1. What motivates you to work at Lutheran Care?
Lutheran Care is respected and valued, and supportive of families. I love working here as I love helping people. I get to see and help lots of vulnerable clients coming here especially from different backgrounds. I like to support women to gain their confidence to speak, especially for those who can’t raise their voices. I encourage them to speak out for their rights.
2. Can you tell us a bit about your journey to reaching this point in your career?
I grew up in Afghanistan, when the Taliban were not yet in power, but they were terrifying everyone. They would come to our farm, they would let their animals destroy our farms and no one could ask them why because they were carrying guns. I was hopeless, sad and emotional. My future was unknown. I was restricted and tired. My confidence was lost. In 2000, I migrated from Afghanistan to Pakistan where I completed my studies. I became a teacher of basic English, including the alphabet and grammar. I came to Australia in 2008. I used to come to the playgroups at Lutheran Care’s Family Zone in 2009, bringing my kids. They offered me a volunteer job as an interpreter, helping with translating. Eventually I was offered a paid role co-facilitating a parenting class, and the Middle Eastern Women’s Group. Now, I support families through Home Visiting. I do some child development support and am a volunteer coordinator.
3. How do you demonstrate this year’s theme “Embrace Equity”?
In Afghanistan today, women cannot have an education and access to their rights. They can’t work or study. They can’t go outside by themselves – they have to go with their husband, father or brother. Of course, in Australia, most multicultural women can make changes to their life like me. For example, there is no fear from Taliban here in Australia to take my freedom and my goals from me. I am currently doing a Diploma of Community Service. I also completed the Circle of Security Training and after my diploma hope to complete a Social Science degree at UniSA. I have a lot of opportunities, I have built up skills to be whatever I want to be in the future.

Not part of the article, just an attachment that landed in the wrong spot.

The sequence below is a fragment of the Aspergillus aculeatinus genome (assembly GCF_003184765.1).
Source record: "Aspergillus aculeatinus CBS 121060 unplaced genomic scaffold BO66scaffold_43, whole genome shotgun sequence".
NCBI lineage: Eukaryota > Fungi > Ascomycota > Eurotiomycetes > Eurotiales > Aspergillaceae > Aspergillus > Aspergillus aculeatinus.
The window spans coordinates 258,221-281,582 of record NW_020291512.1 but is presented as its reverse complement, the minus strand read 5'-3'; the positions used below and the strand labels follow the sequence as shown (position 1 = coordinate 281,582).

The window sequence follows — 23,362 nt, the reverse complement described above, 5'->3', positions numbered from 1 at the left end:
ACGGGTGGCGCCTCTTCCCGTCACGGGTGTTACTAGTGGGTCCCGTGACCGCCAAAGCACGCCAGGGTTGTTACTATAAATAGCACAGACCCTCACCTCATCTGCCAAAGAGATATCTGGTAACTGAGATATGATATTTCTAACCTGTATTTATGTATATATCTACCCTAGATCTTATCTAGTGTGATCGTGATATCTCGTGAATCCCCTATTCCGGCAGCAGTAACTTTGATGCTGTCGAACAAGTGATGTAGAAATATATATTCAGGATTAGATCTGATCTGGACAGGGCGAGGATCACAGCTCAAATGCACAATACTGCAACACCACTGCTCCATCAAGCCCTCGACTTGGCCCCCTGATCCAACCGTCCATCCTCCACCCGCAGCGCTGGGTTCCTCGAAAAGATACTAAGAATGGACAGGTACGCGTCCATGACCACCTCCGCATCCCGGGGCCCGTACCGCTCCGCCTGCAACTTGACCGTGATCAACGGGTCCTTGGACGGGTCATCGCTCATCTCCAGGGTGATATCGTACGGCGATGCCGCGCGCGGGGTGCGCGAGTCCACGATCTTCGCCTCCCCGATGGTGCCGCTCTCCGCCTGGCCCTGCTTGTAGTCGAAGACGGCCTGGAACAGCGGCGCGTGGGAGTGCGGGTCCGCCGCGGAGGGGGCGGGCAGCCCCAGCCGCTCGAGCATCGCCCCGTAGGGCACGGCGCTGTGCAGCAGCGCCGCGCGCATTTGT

4. What is the best piece of advice you have received?
To be friendly with everybody, not judgmental. To be honest, to help any kind of people.
5. Any other information you would like to share
I have a message for every single woman – that they can be whatever they want to be. You can do anything! Women can get confidence to improve their skills and knowledge, by believing in themselves to follow their dreams and goals. They can get involved with communities if they are not sure where to start, that’s what I did.